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Here's What's Concerning About Bodycote's (LON:BOY) Returns On Capital

When it comes to investing, there are some useful financial metrics that can warn us when a business is potentially in trouble. Businesses in decline often have two underlying trends, firstly, a declining return on capital employed (ROCE) and a declining base of capital employed. This combination can tell you that not only is the company investing less, it's earning less on what it does invest. On that note, looking into Bodycote (LON:BOY), we weren't too upbeat about how things were going.

What Is Return On Capital Employed (ROCE)?

For those that aren't sure what ROCE is, it measures the amount of pre-tax profits a company can generate from the capital employed in its business. The formula for this calculation on Bodycote is:

Return on Capital Employed = Earnings Before Interest and Tax (EBIT) ÷ (Total Assets - Current Liabilities)

0.10 = UK£87m ÷ (UK£1.1b - UK£282m) (Based on the trailing twelve months to June 2022).

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So, Bodycote has an ROCE of 10%. In absolute terms, that's a pretty normal return, and it's somewhat close to the Machinery industry average of 11%.

Check out our latest analysis for Bodycote

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In the above chart we have measured Bodycote's prior ROCE against its prior performance, but the future is arguably more important. If you'd like to see what analysts are forecasting going forward, you should check out our free report for Bodycote.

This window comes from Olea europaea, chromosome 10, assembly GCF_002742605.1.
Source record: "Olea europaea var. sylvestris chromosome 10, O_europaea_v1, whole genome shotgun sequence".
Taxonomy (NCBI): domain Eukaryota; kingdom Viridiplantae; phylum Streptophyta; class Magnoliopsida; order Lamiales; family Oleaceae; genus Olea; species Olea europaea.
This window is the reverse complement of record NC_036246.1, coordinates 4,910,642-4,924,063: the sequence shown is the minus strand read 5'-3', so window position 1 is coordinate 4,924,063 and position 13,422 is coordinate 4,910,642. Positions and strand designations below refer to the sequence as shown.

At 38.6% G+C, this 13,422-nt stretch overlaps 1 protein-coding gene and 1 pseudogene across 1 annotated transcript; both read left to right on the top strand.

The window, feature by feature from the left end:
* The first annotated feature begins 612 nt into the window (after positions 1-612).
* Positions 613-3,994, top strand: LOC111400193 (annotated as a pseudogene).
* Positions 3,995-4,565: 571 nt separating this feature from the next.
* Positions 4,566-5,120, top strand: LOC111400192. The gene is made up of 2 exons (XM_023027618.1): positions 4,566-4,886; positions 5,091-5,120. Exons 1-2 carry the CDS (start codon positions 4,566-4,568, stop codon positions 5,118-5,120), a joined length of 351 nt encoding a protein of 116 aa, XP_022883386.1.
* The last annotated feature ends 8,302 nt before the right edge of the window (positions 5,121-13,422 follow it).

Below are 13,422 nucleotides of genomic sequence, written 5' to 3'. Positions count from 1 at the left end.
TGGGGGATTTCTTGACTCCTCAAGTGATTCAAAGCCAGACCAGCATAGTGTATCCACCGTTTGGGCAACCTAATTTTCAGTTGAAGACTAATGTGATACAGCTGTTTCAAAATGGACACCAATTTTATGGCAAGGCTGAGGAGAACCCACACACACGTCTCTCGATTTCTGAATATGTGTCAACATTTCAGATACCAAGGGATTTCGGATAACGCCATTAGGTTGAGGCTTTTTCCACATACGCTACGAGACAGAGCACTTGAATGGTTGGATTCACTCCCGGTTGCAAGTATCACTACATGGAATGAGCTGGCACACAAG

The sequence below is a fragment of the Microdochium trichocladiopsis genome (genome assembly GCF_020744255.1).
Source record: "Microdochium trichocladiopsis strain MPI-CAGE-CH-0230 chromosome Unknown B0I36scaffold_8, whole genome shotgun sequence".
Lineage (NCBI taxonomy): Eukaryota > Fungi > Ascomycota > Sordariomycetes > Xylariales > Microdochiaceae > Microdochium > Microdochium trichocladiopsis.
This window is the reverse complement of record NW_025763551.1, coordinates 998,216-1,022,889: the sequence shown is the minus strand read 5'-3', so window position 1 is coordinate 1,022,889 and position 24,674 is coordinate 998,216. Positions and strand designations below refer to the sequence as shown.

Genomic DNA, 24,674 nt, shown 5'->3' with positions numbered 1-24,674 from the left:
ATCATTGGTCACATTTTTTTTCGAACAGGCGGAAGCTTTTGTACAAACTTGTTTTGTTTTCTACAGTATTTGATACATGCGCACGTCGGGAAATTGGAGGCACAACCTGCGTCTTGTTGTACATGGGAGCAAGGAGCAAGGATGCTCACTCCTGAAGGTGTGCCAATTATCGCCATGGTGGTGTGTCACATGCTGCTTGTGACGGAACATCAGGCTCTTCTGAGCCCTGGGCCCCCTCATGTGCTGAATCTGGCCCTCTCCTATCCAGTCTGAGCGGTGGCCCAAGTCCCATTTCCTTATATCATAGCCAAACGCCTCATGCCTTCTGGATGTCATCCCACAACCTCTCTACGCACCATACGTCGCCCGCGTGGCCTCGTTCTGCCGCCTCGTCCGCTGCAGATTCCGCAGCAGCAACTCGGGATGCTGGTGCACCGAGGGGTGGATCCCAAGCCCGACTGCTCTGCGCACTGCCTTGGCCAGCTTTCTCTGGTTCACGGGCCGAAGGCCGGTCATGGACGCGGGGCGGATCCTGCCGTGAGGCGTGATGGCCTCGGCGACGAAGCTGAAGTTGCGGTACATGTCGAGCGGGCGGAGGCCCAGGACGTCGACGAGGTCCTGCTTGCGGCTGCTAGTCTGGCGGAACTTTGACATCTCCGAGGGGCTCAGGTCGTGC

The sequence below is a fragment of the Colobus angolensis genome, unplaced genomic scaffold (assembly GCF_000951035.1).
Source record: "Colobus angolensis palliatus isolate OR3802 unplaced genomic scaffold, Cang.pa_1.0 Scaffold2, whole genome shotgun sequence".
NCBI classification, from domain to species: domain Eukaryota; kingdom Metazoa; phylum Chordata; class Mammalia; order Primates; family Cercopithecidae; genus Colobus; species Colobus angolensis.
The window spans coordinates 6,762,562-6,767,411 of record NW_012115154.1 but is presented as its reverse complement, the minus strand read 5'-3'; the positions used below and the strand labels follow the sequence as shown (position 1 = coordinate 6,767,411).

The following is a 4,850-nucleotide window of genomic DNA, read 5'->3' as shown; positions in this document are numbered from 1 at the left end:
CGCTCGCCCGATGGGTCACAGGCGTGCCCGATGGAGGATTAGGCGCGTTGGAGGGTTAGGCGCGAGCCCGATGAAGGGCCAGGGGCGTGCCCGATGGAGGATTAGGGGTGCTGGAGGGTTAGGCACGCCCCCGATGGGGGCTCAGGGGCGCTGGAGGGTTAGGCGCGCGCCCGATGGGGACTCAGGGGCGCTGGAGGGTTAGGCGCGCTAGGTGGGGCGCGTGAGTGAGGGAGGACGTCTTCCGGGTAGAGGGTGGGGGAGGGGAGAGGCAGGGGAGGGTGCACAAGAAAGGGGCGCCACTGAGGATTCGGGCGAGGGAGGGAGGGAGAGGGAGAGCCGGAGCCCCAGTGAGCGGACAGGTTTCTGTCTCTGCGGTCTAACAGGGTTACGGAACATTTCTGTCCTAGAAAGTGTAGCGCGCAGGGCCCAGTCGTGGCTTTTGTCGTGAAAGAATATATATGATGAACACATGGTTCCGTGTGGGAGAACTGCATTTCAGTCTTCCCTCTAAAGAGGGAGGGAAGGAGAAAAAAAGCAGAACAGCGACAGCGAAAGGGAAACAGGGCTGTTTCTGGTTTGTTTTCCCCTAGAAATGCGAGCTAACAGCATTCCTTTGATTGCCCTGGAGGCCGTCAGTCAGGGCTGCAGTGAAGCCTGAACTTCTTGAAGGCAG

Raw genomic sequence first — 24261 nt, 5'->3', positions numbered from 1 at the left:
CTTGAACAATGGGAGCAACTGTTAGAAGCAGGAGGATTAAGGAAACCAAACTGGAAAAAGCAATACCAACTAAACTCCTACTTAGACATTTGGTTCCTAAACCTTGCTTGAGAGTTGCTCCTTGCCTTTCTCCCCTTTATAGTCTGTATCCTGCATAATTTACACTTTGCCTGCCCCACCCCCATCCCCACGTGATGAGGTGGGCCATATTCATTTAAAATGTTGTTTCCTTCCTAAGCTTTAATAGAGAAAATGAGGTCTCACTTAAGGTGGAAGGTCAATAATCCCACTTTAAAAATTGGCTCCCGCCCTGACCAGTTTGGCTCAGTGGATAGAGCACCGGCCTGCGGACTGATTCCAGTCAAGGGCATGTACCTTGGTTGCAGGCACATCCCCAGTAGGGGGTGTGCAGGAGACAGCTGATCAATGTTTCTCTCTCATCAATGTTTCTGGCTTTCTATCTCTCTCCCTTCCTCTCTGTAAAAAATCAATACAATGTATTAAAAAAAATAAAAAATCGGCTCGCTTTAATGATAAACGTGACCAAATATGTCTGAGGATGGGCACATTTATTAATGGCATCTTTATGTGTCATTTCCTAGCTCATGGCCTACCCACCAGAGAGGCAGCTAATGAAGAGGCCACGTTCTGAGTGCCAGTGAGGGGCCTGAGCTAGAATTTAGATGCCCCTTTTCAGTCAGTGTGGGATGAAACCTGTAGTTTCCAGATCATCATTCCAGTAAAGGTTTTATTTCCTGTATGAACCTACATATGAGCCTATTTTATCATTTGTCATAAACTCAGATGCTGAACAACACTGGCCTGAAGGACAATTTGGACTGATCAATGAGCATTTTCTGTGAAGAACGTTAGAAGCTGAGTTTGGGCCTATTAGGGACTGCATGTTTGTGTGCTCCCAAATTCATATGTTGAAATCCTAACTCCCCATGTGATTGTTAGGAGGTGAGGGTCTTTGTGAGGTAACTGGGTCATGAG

What Can We Tell From Bodycote's ROCE Trend?

We are a bit worried about the trend of returns on capital at Bodycote. About five years ago, returns on capital were 14%, however they're now substantially lower than that as we saw above. On top of that, it's worth noting that the amount of capital employed within the business has remained relatively steady. Since returns are falling and the business has the same amount of assets employed, this can suggest it's a mature business that hasn't had much growth in the last five years. If these trends continue, we wouldn't expect Bodycote to turn into a multi-bagger.

In Conclusion...

All in all, the lower returns from the same amount of capital employed aren't exactly signs of a compounding machine. Investors haven't taken kindly to these developments, since the stock has declined 27% from where it was five years ago. With underlying trends that aren't great in these areas, we'd consider looking elsewhere.

If you'd like to know about the risks facing Bodycote, we've discovered 1 warning sign that you should be aware of.

For those who like to invest in solid companies, check out this free list of companies with solid balance sheets and high returns on equity.

Have feedback on this article? Concerned about the content? Get in touch with us directly. Alternatively, email editorial-team (at) simplywallst.com.

This article by Simply Wall St is general in nature. We provide commentary based on historical data and analyst forecasts only using an unbiased methodology and our articles are not intended to be financial advice. It does not constitute a recommendation to buy or sell any stock, and does not take account of your objectives, or your financial situation. We aim to bring you long-term focused analysis driven by fundamental data. Note that our analysis may not factor in the latest price-sensitive company announcements or qualitative material. Simply Wall St has no position in any stocks mentioned.

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